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The cost of fatal injuries to civilian workers in the United States, 1992-2001.
Morgantown, WV: U.S. Department of Health and Human Services, Public Health Service, Centers for Disease Control and Prevention, National Institute for Occupational Safety and Health, DHHS (NIOSH) Publication No. 2009-154, 2009 Aug; :1-119
The National Institute for Occupational Safety and Health (NIOSH), through the National Traumatic Occupational Fatalities (NTOF) surveillance system, collected death certificates from the 52 vital statistics reporting units in the 50 states, New York City, and the District of Columbia. Information was collected for workers aged 16 years or older who died as a result of a work-related injury from 1980 through 2001. Data gathered through this NIOSH program help describe the nature and magnitude of the occupational injury problem in the U.S. Counts of fatalities by demographic and employment groups and by injury characteristics help identify high-risk worker groups and potential injury-risk factors [NIOSH 1993; NIOSH 2001]. This promotes the effective use of resources aimed at preventing injuries in the workplace. Although important, typical measures of lives lost - frequency and rate - are not the only measures of the impact of occupational fatalities on the American public. Nor are they the only source of guidance for directing efforts to reduce the number of occupational incidents. Economic loss, or cost, is another perspective that can provide a more complete and meaningful outcome evaluation over time and can also assist in directing scarce research and prevention resources. This document presents the number of fatal occupational injuries and their total, mean, and median societal costs for each state and by worker and case characteristics for the U.S. for 1992-2001. The cost-of-illness method, which sums indirect and direct costs, was used to calculate the mean, median, and total societal costs for the fatalities reported in NTOF. Indirect costs are calculated for each incident by accounting for the probability of survival, median annual earnings at the time of death, home production costs, earnings growth rate adjustments, and real discount rate. These costs are then added to the direct cost of medical expenses to arrive at the societal cost of fatal injury. The addition of home production costs to this model represents an advancement in methodology over models which simply account for loss of income from wages and presents a point of departure from previous studies. Limitations of this study are varied and include lack of inclusion of some costs of insurance compensation, lack of comprehensiveness of data drawn from death certificates and pay equity. Major findings from this study are as follows: 1. From 1992-2001, there were 51,684 civilian workers who died from injuries sustained while working in the U.S., generating a total societal cost of just over $43 billion (Table 1). 2. Civilian occupational injury fatalities ranged from a high of 5,396 in 1994 to a low of 4,888 in 2001, while the total societal cost ranged from a low of $4.1 billion in 1998 to a high of just over $4.5 billion in the years 1993 and 1994 (Table 1). 3. For the years 1992-2001, the mean and median societal costs of a fatal occupational injury were $834,000 and $841,000, respectively. The mean societal costs ranged from $808,000 in 1998 to a high of $863,000 in 2001, with a similar range of median costs - $817,000 in 1998 to $869,000 in 1993 (Table 1). 4. By state, the greatest number and total societal cost of occupational injury fatalities occurred in California (5,173; $4.5 billion), Texas (4,438; $3.8 billion), Florida (3,287; $2.8 billion), New York (2,509; $2.0 billion), and Pennsylvania (2,165; $1.8 billion) (Table 2). 5. Five states had mean societal cost of a fatal occupational injury over $900,000 - Alaska ($1,005,000), Hawaii ($922,000), Louisiana ($911,000), Utah ($905,000), and Nevada ($903,000). The only mean societal cost below $750,000 occurred in South Dakota ($703,000), North Dakota ($716,000), and Nebraska ($725,000), with only one state below $700,000 - Iowa ($664,000) (Table 2). 6. The majority of the occupational injury fatalities involved males (93%). Males had about the same share of total societal costs. The mean societal cost of a fatal injury for males was slightly higher than the mean societal cost for females: $835,000 compared to $815,000 (Table 5). 7. One age group, 35-44 years of age, had the largest share of occupational fatalities and the largest share of the total societal cost of occupational injury fatalities (25%, 32%) closely followed by those who were 25-34 years of age (22%, 27%) and those who were 45-54 years (21%, 22%) (Table 5). 8. Two age groups, 35-44 years and 25-34 years, had the highest mean societal costs of $1.07 million and $1.05 million, respectively. These two age groups had the highest means in every occupation division, industry division, and year. Two age groups, 55-64 years and over 65 years, had the lowest overall mean societal costs, $468,000 and $75,000 respectively (Table 5). These two groups also had the lowest means in every occupation division, industry division, and year (Tables 7, 24, and 31). 9. Between 1992 and 1998, the leading International Classification of Diseases, 9th Revision, (ICD-9) external causes of occupational injury death in the U.S. were motor vehicle crashes (25%), homicides (16%), machine-related incidents (11%), and falls (10%). These four causes of death were not only the most common, they also had the highest total societal costs - $7.5 billion, $4.9 billion, $2.8 billion, and $2.9 billion, respectively (Table 10). 10. Between 1999 and 2001, the International Classification of Diseases, 10th Revision, (ICD-10) causes of death with the highest total societal costs were motor vehicle crashes ($3.8 billion with 87% involving motor vehicle traffic incidents), falls ($1.5 billion), homicides ($1.4 billion), and machine-related incidents ($1.0 billion). These four causes of occupational injury death also had the largest number of cases - motor vehicle incidents (4,589 with 84% being motor vehicle traffic incidents), falls (1,923), homicides (1,664), and machine-related incidents (1,227) (Table 11). 11. Regardless of sex, race, or age group of the decedent, motor vehicle incidents had the highest total cost of traumatic occupational fatalities during 1992-1998 (Table 10, 14, and 16). Motor vehicle traffic incidents also had the highest total cost regardless of sex, race, or age group for 1999-2001 (Tables 11, 15, and 17). 12. The industry divisions with the greatest number of deaths and the highest total societal costs from 1992 to 2001 were (1) Construction and (2) Transportation, Communication, and Public Utilities. Finance, Insurance, and Real Estate had the fewest number of deaths and the lowest total societal cost during this time period (Tables 18 and 19). 13. With two exceptions, 1995 and 1996, Public Administration had the highest mean and median costs for the years 1992 through 2001, averaging just over $1 million per fatality. Mining was the only other industry division to exceed $1 million per fatal occupational injury (Tables 18 and 19). 14. During 1992-1998, the highest total societal cost by external cause of death was dominated by three categories - motor vehicle incidents (highest for Transportation, Communication, and Public Utilities; Construction; and Services), machine-related incidents (highest for Manufacturing; Construction; and Agriculture, Forestry, and Fishing), and homicides (highest for Retail Trade; Services; and Public Administration). The only remaining total societal cost by external cause of death above $1 billion was falls within the Construction industry (Table 20). 15. During 1999-2001, motor vehicle incidents had the highest costs for all industry divisions except Retail Trade; Finance, Insurance, and Real Estate; and Construction. As in the previous time period, the highest total costs for Retail Trade and Finance, Insurance, and Real Estate were for homicides and the highest total costs for Construction were for falls (Tables 11 and 21). 16. Without exception, air transportation incidents had the highest mean costs for each industry division from 1992-1998 (Table 22). The same was true for 1999-2001 with the exception that poisoning had the highest mean cost in the Finance, Insurance, and Real Estate industry division (Table 23). During 1992-1998, machine-related deaths were recorded as the lowest mean cost for three of the ten industry divisions - Agriculture, Forestry and Fishing; Transportation, Communication and Public Utilties; and Public Administration. Struck by falling objects had the lowest mean costs for Manufacturing and Finance, Insurance, and Real Estate, while falls had the lowest mean costs in Retail Trade and Services. Nontraffic motor vehicle incidents recorded the lowest mean cost for five of the ten industry divisions during 1999-2001 (Tables 22 and 23). 17. Out of all the occupational divisions, Precision Production/Craft/Repair (Crafts) had the highest number of fatal occupational injuries and total societal costs for 1992-2001 - 10,423 and $9.5 billion, respectively (Table 25). Furthermore, Crafts had the highest number of fatalities and total costs for each year during this period (Table 26). Similarly, Technicians/Related Support Occupations (Tech/Support) exhibited the highest mean and median costs for each year, averaging $1.4 million and $1.3 million, respectively (Tables 25 and 26). 18. Homicides had the highest total societal costs by external cause of death for four of eleven occupation divisions - Executives/Administrators/Managers, Sales, Clerical, and Service occupations - during 1992-1998. Motor vehicle incidents also had the highest total societal costs by external cause of death for three of eleven occupation divisions during this time period - Professional Specialties, Transportation/Material Movers, and Handlers/Equipment Cleaners/Helpers/ Laborers (Table 27). 19. For five of eleven occupation divisions - Executives/Administrators/Managers, Professional Specialties, Clerical, Farming/Forestry/Fishing, and Transportation/Material Movers occupations - motor vehicle incidents had the highest total societal costs for 1999-2001. For the remaining occupation divisions, homicide (Sales and Service), falls (Precision Production/Craft/Repair and Handlers, Equipment Cleaners/Helpers/Laborers), machines (Machine Operators/Assemblers/Inspectors) and air transport (Technicians/Related Support) had the highest total societal costs (Table 28). 20. The mean cost of fatal occupational injury was highest for transportation incidents (air transport, water transport, and rail transport) over the entire study period for the majority of occupation divisions, ranging from $692,000 to $1.59 million. However, the highest mean cost in any occupation division for external cause of death was $1.61 million for explosions in Professional Specialties during 1999-2001 (Tables 29-30).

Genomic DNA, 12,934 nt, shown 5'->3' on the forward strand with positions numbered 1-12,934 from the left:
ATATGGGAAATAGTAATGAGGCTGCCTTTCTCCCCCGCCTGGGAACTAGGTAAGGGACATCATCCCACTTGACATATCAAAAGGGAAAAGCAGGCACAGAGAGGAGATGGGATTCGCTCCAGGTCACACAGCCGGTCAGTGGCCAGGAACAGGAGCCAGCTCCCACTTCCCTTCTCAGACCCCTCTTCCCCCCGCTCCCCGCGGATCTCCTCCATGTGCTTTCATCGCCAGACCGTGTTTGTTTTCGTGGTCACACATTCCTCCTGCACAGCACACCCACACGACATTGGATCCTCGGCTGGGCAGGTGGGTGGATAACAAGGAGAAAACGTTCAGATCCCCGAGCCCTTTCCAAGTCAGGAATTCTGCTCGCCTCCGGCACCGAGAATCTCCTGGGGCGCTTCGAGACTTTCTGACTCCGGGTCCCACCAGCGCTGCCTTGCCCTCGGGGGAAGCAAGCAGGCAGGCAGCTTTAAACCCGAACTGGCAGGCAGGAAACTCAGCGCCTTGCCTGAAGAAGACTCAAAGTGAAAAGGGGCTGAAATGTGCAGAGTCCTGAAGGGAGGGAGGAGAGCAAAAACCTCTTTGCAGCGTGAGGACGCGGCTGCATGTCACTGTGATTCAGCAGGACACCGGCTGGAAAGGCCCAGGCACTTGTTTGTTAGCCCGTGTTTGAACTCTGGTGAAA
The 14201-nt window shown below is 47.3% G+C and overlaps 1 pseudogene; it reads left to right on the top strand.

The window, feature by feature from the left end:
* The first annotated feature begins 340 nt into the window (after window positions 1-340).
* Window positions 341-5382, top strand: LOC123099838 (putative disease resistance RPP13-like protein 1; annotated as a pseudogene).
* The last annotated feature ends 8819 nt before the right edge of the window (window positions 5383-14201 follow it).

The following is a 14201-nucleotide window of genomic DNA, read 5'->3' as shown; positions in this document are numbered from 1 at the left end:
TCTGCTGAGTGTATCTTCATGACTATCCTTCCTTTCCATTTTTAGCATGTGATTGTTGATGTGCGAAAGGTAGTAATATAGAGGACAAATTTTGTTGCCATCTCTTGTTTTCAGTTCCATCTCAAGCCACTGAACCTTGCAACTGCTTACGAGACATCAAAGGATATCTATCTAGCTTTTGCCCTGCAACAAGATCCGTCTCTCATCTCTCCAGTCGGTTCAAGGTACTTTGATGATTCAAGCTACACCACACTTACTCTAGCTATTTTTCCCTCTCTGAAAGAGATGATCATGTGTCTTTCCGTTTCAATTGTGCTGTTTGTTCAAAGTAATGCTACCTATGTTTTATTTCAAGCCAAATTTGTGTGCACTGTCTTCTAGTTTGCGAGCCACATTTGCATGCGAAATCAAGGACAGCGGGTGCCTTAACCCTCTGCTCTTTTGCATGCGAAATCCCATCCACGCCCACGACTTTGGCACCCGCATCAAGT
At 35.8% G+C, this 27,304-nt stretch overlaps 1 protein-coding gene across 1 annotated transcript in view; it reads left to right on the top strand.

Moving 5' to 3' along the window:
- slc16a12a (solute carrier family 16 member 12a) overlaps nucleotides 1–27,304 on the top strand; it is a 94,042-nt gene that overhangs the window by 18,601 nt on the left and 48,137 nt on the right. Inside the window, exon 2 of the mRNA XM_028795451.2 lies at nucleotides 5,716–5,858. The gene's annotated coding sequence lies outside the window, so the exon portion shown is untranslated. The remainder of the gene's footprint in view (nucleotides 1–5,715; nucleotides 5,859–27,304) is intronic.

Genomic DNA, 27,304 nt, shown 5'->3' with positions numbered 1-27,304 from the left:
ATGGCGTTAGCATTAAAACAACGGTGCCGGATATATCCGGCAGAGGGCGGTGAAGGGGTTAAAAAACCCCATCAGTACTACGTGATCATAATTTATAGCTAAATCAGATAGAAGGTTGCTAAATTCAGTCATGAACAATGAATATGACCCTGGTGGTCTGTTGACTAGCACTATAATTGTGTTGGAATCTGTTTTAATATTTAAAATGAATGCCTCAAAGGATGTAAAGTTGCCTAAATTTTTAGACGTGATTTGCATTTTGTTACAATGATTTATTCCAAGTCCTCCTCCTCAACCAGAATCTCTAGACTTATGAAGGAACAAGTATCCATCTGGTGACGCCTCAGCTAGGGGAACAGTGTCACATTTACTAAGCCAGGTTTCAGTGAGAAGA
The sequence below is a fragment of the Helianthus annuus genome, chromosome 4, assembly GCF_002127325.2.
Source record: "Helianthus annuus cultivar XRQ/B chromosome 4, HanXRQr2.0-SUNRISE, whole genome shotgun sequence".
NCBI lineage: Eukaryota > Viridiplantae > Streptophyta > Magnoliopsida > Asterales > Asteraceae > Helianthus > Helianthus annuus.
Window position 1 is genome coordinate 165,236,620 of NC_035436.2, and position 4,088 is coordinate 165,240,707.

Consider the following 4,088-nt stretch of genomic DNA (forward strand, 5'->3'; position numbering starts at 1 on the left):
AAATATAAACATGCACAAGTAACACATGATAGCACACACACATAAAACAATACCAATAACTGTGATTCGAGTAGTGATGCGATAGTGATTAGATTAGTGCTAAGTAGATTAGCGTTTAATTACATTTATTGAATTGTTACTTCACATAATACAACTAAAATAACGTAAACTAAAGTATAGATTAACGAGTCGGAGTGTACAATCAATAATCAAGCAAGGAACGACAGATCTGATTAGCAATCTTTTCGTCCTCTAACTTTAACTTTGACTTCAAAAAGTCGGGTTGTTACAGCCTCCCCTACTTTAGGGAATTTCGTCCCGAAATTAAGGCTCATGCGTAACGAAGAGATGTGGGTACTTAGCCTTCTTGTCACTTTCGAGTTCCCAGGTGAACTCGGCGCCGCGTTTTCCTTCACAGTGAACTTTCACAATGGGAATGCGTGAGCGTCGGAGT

Injuries; Traumatic-injuries; Mortality-data; Mortality-rates; Mortality-surveys; Epidemiology; Statistical-analysis; Accident-statistics; Accidents; Accident-rates; Surveillance-programs
NTIS Accession No.
DHHS (NIOSH) Publication No. 2009-154
National Institute for Occupational Safety and Health
Page last reviewed: September 2, 2020
Content source: National Institute for Occupational Safety and Health Education and Information Division